Georgina Guedes

Does my bank know whom it is addressing?

2012-11-23 10:27

Georgina Guedes

A couple of weeks ago, I received this SMS from my bank: "Let Absa notify u via SMS of transactions on ur Absa credit card." I would have thought it was clearly from some kind of phishing scammer, if it wasn't for the fact that it then directed me to Absa's actual website.

I am 34 years old. I am a Platinum account holder. I am a language practitioner. I don't appreciate being spoken to like this by my bank. I am not some teenager whose brain is so numbed by SMS shorthand that I wouldn't know proper grammar and punctuation if it leapt from a page and lodged itself in my eyeball.

The offence I have taken is twofold. The first problem is the security issue. If my bank wants me to query any "suspicious" e-mails that they send me, then there should be a consistent tone to their communications - one of formal professionalism.

Their SMSs should not sound like they are written by teenagers who didn't do so well in English. The use of informal SMS speak brings them dangerously close to sounding like the e-mails I get all too often telling me to click on the link to confirm my details.

My second point of offence is my own sensitivity to bad language. A large part of what I do for a living is consult to companies about how to speak plainly, and how to adjust their message appropriately for different audiences and media. But no matter whether they were talking on Twitter, SMS, e-mail or telephone, for anyone who isn't my buddy to address me like one is in appropriate.

My husband put it beautifully when I showed him. "I want my bank to be able to do maths and write in English." I agree. Their communications should fill me with confidence that the operation storing and investing my money for me is staffed with intelligent and competent people well suited to the jobs that they do. "Ur Absa credit card" most certainly does not.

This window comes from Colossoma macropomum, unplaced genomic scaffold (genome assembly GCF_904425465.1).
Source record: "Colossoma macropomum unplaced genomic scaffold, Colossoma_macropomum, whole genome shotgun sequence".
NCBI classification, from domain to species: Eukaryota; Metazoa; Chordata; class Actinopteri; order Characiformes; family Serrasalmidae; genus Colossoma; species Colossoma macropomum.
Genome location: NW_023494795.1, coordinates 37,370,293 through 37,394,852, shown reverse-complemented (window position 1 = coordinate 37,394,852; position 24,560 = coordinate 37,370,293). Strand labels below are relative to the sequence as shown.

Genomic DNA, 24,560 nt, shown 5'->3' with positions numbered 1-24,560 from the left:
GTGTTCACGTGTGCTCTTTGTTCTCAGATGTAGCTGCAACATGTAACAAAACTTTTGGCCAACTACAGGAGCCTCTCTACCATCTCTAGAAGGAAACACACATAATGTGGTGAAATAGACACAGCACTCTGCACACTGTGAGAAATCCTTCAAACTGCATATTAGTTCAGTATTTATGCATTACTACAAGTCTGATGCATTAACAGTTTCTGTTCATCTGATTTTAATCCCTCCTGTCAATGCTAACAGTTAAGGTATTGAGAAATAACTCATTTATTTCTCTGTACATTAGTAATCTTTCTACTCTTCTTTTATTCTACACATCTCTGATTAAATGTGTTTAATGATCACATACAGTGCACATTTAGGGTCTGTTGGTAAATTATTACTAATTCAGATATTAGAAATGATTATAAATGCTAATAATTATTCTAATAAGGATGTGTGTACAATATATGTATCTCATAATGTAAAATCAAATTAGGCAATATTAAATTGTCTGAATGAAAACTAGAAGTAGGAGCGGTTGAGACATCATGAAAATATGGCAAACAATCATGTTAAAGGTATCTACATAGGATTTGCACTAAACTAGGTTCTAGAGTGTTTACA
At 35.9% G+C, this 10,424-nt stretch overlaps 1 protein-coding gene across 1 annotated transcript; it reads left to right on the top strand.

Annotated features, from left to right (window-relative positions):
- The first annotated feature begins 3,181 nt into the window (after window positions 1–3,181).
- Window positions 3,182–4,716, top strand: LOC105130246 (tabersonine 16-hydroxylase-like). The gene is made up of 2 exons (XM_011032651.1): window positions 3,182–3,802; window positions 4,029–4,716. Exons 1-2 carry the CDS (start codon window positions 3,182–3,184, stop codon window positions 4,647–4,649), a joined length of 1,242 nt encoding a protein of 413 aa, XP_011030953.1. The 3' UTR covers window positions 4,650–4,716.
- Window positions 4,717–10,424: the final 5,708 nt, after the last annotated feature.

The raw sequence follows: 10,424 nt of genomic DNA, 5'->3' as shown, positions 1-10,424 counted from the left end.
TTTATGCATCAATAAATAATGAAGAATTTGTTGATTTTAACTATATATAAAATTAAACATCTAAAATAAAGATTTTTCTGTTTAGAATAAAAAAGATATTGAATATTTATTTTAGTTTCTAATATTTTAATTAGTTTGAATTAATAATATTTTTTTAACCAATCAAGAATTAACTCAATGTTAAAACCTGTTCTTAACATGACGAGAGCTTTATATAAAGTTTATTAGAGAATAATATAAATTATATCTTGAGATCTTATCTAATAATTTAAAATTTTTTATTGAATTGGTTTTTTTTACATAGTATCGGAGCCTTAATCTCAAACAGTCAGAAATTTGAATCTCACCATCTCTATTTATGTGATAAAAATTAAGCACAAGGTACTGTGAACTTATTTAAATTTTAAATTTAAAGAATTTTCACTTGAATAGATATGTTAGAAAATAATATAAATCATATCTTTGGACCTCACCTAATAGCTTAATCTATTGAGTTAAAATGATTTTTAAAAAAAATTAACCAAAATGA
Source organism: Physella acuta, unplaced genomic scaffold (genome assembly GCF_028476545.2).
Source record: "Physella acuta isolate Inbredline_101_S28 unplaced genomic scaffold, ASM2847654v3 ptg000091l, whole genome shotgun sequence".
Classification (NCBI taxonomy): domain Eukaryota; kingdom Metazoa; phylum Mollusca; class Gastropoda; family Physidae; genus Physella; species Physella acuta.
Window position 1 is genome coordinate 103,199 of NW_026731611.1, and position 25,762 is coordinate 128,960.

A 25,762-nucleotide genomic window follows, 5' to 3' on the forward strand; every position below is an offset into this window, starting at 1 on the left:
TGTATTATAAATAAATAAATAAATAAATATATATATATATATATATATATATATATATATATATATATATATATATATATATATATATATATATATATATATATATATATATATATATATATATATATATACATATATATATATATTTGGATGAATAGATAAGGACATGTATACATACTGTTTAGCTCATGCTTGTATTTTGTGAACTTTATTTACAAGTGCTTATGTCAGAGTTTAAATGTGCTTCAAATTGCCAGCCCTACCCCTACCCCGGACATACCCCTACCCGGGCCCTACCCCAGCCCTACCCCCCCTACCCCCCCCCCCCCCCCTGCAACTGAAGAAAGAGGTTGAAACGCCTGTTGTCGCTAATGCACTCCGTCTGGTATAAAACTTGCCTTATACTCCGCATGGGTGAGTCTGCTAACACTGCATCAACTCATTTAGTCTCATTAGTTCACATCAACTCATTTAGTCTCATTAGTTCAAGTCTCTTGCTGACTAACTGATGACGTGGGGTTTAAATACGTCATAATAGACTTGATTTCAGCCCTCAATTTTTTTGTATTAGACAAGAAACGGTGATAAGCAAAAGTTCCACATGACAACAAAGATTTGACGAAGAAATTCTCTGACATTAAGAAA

Interestingly, manages to run a serious business - keeping planes in the air and passengers alive - while communicating with their customers using humour. The difference there is that they are slick and they are consistent. I know I'm going to get greeted by their staff as a superhero, and that's OK, because it's done in such a way that it’s clear that they’ve hired clever people to shape that kind of messaging.

Absa's SMSs sound like they've let some manager's teenager daughter handle customer comms while she's on her school holidays. And don't come to me with any nonsense about saving characters. I could have come up with about seven ways to make that sentence shorter that didn't require butchering the English language.

At the same time as I abhor jargon like "attached herewith" and "should you require… please do not hesitate...", and encourage all my clients to address their staff and customers in plain English, I don't believe that this extends to downgrading all communication to teenage joshing.

- Georgina Guedes is a freelance writer. You can follow @georginaguedes on Twitter.

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